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Discovery of '07 Piece By Roger Highfield, Supports Validity Of Marshall Barnes' Time Travel R&D Now
"Parallel universe proof boosts time travel hopes" claimed Roger Highfield's 2007 headline for the Telegraph. Now, 12 years later, thanks to the work of R&D engineer and temporal scientist, Marshall Barnes, it's truer than ever before.
By: Fame Plan
"Parallel universes really do exist, according to a mathematical discovery by Oxford scientists that sweeps away one of the key objections to the mind boggling and controversial idea," the story began. Written by Roger Highfield for the UK's Telegraph, it cited wider implications for time travel, since parallel universes allow a time traveler to effectively side step the problem of paradoxes many physicists had used to argue against it. The implications were mind boggling.
The article cites David Deutsch of Oxford University, arguing "time travel shifts between different branches of reality" deriving his claim from the "many-worlds"
Deutsch mathematically showed branching structures, created by decoherence, the splitting off of parallel worlds, can explain the probabilistic nature of quantum outcomes. Highfield says it was supported by "rigorous confirmation by David Wallace and Simon Saunders", who were also at Oxford.
Now, Marshall Barnes is leading the charge toward the creation of technology that would take advantage of this formalism, making human time travel a reality.
Back in September 2007, Deustch said the new work supported his claim that quantum theory does not forbid time travel. "It does sidestep it. You go into another universe." Deustch admitted though, there's a way to go to find methods making time travel possible. Not any more. Now Marshall, who was featured in Express.co.uk's Time travel is POSSIBLE but you will have to travel to a PARALLEL UNIVERSE, by science writer Sean Martin, is quickly closing in on making the final step that will result in a time travel event.
The mathematical idea of parallel worlds was published in 1957 by Hugh Everett III when he was a PhD student at Princeton, as a solution to the problem of what happens when an observation is made of a particle - while measuring speed, spin or position.
Everett determined the universe is constantly splitting, a process called, decoherence, so every possible outcome of an experimental measurement occurs in a separate parallel universe. Marshall's, Parallel Lines experiment demonstrated those same results through varied anomalous hits in different positions, which indicated those hits not appearing, were doing so in parallel worlds, echoing Plaga's predictions for his own proposed experiment.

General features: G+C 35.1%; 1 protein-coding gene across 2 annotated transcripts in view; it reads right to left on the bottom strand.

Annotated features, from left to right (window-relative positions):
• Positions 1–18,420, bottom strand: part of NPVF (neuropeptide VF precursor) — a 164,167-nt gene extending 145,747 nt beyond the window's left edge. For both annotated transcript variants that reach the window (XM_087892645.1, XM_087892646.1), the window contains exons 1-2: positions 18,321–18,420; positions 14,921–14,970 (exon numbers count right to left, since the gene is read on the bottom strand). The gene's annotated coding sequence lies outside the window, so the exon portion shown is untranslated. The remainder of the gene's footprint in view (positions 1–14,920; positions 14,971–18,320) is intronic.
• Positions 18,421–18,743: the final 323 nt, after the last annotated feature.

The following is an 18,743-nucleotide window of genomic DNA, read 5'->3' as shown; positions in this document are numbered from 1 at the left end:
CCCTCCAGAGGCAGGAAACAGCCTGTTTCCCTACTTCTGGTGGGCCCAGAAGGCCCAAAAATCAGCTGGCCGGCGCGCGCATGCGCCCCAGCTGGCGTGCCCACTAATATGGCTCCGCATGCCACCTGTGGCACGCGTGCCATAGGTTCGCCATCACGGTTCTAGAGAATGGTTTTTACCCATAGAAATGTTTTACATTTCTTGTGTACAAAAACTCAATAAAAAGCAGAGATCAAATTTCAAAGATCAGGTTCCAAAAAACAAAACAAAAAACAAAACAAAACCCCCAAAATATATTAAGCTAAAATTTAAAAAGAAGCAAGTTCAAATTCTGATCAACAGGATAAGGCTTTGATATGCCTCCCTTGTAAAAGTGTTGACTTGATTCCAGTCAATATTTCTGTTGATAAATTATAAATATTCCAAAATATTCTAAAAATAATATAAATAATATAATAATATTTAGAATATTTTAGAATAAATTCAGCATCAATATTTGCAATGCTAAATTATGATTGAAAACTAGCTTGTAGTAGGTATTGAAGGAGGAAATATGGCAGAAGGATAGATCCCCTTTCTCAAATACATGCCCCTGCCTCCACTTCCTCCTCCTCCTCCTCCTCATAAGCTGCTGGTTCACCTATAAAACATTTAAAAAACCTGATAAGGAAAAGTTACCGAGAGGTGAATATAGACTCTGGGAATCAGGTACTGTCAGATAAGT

Highfield writes, "If one accepts Everett's interpretation, our universe is embedded in an infinitely larger and more complex structure called the multiverse, which as a good approximation can be regarded as an ever-multiplying mass of parallel universes." Marshall agrees.
But the "many worlds" idea has been attacked for the lack of experimental evidence. That is what Marshall changed, with his Parallel Lines experiment in 2018, named so for using Todd Rundgren's song, Parallel Lines (see https://www.academia.edu/
New research, in 2007, confirmed Deutsch's ideas, suggesting Everett was on the right track.
Prof Andy Albrecht, a physicist at the University of California, Davis, told New Scientist at the time, the link between probability and many worlds: "Will go down as one of the most important developments in the history of science."
According to Highfield, Dr Saunders, a presenter of the work with Wallace at the Many Worlds at 50 conference at Perimeter Institute for Theoretical Physics in Waterloo, Canada, told New Scientist: "We've cleared up the obscurities and come up with a pretty clear verdict that Everett works. It's a dramatic turnaround and it means that people now have to discuss Everett seriously."
Deutsch added, "We didn't really know what probability means".
"So, the problems of probability, which were until recently considered the principal objection to the otherwise extremely elegant theory of Everett have now turned into its principal selling point." Marshall has taken that to its ultimate conclusion.
"What many people don't realize is probability becomes the fuel for time travel," Marshall says. "It becomes a matter of raising the probability you will trigger into existence the new, parallel universe copy of the desitnation you want. It includes things like Rene Thom's catastrophe theory which looks at the contributing factors leading to a sudden change in a system and Wheeler's participatory universe - which responds to "interrogations"